True to its title, A New Dawn blazes nothing but new territory. Though the surroundings and trappings of the Star Wars universe are mostly still in place - very little about this book feels welcoming to a veteran Star Wars readers. There are zero characters to be recognized except for an early appearance from Obi-Wan Kenobi in the flashback prologue. The continual references to Master Depa Billaba in this flashback cause the first major ripples in canon vs EU. Billaba is said to be the master of Kanan Jarrus - the book's protagonist - when he was a young apprentice at the temple. His musings and recollections describe her gentle wisdom and guidance. Details of her death are not detailed but it is implied that she died during the purge and Jarrus feels a sense of failure for not being able to protect her - in fact the reader is left with the sense that her death was a sacrifice intended to let Jarrus escape. Now readers of the EU may recognize Billaba from her role in the novel Shatterpoint during the Clone Wars. She has fallen to the dark side when Mace Windu locates her and she ends up locked away in the temple's prison ward on Coruscant by the end of the novel. It is highly unlikely that someone with that kind of record during the war (not to mention the fact that she was perhaps permanently comatose) would be back teaching apprentices by the time of the purge. So there it is: start chalking up the differences. Depa Billaba is not a crazy fallen Jedi prone to murder (if not genocide) - she was a wise and gentle master who fell during Order 66 and the resulting purge. So, as I said, the story feels rather foreign - much like reading Crosscurrent or Scourge - with the only familiarity coming from its surroundings and galactic events. However, not all is familiar. I can't tell if it's simply John Jackson Miller's writing style or an intentional choice by Lucasfilm's new story group, but it seems some terminology has changed. There were mentions of "hovercrafts" and "repulsorlifts." I've never heard a vehicle in the Star Wars universe referred to as a hovercraft before and the term "replusorlift" has always been used to describe a type of technology that gave anti-gravity flight capabilities to vehicles. In this novel, the term is used to describe an actual type of vehicle. Instead of a speeder equipped with repulsorlifts, for example, the speeder itself is simply called a repulsorlift. Normally such differences wouldn't be worth my attention but, in this case, I was desperately trying to find any familiarity in this new world of unified story development. The result was that these minor changes were more noticeable than they should be. I'm hoping it isn't a sign of things to come because the greatest joy of reading Star Wars novels for me is the instant familiarity of settings, technology, and terminology - even if the plot and characters are unfamiliar. If you can get beyond the initial requisite canon vs non-canon analysis and the uncertainty it brings, the novel reads like most Star Wars novels. This certainly isn't JJM's first rodeo in this galaxy, so that's no surprise. I did find that the plot twists seemed a bit forced, unlikely, and ungainly though. Toward the end I found myself confused by who was deliberately misleading who and what the actual truth was. I'm sure some of that was intentional but I'd like to think that most author's aren't actually trying to lose their audience by confusing them completely. The same can be said for Kanan's personality shifts. He cares, he doesn't care. He's callous, he's protective. Hot and cold constantly. Some of this is certainly him trying to put on an appearance to hide his former self, but much of it is also the person he's chosen to become to avoid the pains of his past. So it can be assumed that this dual nature was intentional, but it often feels more disjointed than it should. Even in his internal dialog where the reader is privy to his private thoughts, there is a repeated inconsistency to his character. Honestly there were times where I wasn't particularly sure I wanted to root for this guy. Again, this was probably intentional to some extent but it seemed like it just went too far. In the end, this was an adventurous story with tones of good vs evil (always), greed, conservationism, and a quest for justice in a society where the meaning of that word has been forgotten. The plot developments often seemed a bit too convenient and designed solely to bring story lines together for the climax. For all the talk of the Empire's iron fist and total control of everything and everyone, this band of renegades seems to have little difficulty slipping out of every situation in which they find themselves. So readers may rest easy knowing that even in this new galaxy of canonized unified story development, the stormtroopers (poster children for evil, efficient brutality) still are a bunch of bumbling fools who can't shoot. Never-the-less it was an entertaining read with a semi-satisfying conclusion. My biggest regret was that the only two characters we saw from the upcoming "Rebels" series are Hera and Kanan. I was hoping to see Chopper and, at least, get more of a feel for The Ghost. Instead the ship was left as a mystery for the entire novel and not really revealed at the end except in the barest of details. As a first glimpse of a new (yet old) universe, I'd say it was marginally successful. It was an entertaining enough read that showed that the new world order at Lucasfilm isn't completely abandoning the old ways (as Count Vidian would have us do). In the meantime, I'll need to read a few more before I make total judgement on this new canon.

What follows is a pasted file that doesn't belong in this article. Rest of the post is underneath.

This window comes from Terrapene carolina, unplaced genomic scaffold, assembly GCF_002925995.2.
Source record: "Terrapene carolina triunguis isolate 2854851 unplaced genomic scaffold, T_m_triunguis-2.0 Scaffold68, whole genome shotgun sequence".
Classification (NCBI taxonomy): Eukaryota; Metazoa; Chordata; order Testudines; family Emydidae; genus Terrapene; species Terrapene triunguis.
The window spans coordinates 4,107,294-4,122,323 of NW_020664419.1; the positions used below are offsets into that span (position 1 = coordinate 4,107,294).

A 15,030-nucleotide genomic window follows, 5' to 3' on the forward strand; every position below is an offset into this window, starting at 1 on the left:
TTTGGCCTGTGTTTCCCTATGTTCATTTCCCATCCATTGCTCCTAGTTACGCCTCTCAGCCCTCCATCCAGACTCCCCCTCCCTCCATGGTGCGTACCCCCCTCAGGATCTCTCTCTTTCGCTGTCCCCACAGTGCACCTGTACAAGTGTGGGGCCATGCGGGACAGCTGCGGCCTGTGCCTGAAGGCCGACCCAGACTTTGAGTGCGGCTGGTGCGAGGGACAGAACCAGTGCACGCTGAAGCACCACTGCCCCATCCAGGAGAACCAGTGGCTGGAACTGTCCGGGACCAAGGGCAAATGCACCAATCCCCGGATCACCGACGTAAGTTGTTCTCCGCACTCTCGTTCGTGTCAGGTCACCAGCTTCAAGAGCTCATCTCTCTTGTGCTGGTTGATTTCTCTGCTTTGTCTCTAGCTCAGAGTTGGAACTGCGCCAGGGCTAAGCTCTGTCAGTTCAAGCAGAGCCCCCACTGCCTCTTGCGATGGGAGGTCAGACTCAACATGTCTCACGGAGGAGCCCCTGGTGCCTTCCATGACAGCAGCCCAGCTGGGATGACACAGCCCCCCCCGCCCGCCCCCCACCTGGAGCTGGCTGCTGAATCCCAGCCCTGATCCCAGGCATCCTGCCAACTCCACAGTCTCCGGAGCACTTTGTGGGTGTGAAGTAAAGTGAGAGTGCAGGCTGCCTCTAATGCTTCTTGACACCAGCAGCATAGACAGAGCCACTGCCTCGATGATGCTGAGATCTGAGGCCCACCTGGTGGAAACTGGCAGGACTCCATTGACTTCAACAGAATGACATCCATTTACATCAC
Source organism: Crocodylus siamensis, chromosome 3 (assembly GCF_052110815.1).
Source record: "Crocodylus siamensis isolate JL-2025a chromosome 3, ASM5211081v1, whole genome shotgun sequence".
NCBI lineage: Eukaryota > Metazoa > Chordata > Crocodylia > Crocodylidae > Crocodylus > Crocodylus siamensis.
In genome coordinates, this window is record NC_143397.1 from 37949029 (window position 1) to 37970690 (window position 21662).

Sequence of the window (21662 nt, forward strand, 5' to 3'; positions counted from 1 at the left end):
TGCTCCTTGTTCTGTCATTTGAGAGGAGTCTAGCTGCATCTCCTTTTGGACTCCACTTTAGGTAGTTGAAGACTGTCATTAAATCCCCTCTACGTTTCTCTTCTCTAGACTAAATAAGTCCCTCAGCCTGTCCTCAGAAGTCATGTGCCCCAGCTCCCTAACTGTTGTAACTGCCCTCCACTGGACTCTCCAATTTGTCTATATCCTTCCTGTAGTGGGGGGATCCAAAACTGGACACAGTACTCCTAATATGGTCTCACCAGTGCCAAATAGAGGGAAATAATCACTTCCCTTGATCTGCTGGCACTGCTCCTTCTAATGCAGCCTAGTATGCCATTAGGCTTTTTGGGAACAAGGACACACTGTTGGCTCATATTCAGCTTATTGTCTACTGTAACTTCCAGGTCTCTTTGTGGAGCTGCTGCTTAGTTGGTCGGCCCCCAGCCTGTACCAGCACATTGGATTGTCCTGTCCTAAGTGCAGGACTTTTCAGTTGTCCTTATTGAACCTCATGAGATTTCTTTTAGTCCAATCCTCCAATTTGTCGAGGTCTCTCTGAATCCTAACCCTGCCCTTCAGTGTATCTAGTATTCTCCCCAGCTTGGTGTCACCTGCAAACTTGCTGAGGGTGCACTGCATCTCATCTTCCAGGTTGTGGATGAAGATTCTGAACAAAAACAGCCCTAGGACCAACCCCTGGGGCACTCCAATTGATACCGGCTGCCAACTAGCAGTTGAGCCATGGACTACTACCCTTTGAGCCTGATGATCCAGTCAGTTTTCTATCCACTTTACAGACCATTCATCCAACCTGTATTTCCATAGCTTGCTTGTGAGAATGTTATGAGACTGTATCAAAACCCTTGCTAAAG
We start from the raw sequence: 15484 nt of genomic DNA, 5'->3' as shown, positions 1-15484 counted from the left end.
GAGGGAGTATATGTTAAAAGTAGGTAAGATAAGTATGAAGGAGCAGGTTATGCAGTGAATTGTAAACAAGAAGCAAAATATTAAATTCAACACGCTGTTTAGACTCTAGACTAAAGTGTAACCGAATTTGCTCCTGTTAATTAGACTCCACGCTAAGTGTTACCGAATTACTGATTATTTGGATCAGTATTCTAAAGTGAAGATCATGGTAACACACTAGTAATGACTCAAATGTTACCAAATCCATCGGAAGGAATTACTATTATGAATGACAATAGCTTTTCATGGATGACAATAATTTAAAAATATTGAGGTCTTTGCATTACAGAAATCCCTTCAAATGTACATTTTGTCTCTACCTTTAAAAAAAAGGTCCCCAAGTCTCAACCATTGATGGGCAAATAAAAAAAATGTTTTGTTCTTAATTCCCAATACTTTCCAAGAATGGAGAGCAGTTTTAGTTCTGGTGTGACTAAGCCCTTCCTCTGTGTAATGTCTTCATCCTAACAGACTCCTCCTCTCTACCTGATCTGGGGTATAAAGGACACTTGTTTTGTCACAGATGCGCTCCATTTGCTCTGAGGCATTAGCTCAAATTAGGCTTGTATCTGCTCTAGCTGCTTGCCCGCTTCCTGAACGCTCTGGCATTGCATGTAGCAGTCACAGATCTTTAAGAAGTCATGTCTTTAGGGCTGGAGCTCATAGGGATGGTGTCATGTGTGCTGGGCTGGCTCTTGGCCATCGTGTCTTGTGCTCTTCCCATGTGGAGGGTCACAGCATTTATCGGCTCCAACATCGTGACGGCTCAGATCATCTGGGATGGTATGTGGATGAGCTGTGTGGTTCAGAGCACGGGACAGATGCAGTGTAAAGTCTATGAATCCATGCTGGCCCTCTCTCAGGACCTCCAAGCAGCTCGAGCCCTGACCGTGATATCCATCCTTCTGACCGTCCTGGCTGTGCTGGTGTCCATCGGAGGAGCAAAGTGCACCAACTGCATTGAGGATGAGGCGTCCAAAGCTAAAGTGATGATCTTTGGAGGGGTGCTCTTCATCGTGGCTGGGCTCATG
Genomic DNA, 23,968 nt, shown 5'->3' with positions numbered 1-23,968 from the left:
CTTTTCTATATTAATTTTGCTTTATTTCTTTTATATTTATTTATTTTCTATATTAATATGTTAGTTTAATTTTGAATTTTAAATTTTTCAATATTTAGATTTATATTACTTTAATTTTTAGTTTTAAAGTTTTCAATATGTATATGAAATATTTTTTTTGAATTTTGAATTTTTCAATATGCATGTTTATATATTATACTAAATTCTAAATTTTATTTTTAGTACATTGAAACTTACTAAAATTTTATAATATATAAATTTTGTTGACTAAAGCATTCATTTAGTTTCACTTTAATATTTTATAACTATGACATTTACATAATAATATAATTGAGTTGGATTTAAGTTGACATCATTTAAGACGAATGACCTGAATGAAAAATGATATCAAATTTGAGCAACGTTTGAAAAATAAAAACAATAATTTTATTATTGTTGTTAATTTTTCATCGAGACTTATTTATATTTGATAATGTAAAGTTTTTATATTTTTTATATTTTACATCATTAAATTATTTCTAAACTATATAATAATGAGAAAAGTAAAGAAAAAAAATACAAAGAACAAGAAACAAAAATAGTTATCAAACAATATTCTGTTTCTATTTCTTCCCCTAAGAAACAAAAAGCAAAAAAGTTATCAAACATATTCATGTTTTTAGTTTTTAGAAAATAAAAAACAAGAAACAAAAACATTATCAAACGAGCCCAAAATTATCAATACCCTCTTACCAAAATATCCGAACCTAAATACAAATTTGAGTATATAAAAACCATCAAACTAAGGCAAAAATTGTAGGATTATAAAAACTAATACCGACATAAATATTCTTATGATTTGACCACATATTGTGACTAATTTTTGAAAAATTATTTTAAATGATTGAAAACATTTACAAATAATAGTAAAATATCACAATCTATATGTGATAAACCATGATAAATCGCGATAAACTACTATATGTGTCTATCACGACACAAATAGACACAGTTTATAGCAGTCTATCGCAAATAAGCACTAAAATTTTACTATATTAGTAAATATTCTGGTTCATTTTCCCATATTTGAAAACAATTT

-Roc More than 1 year ago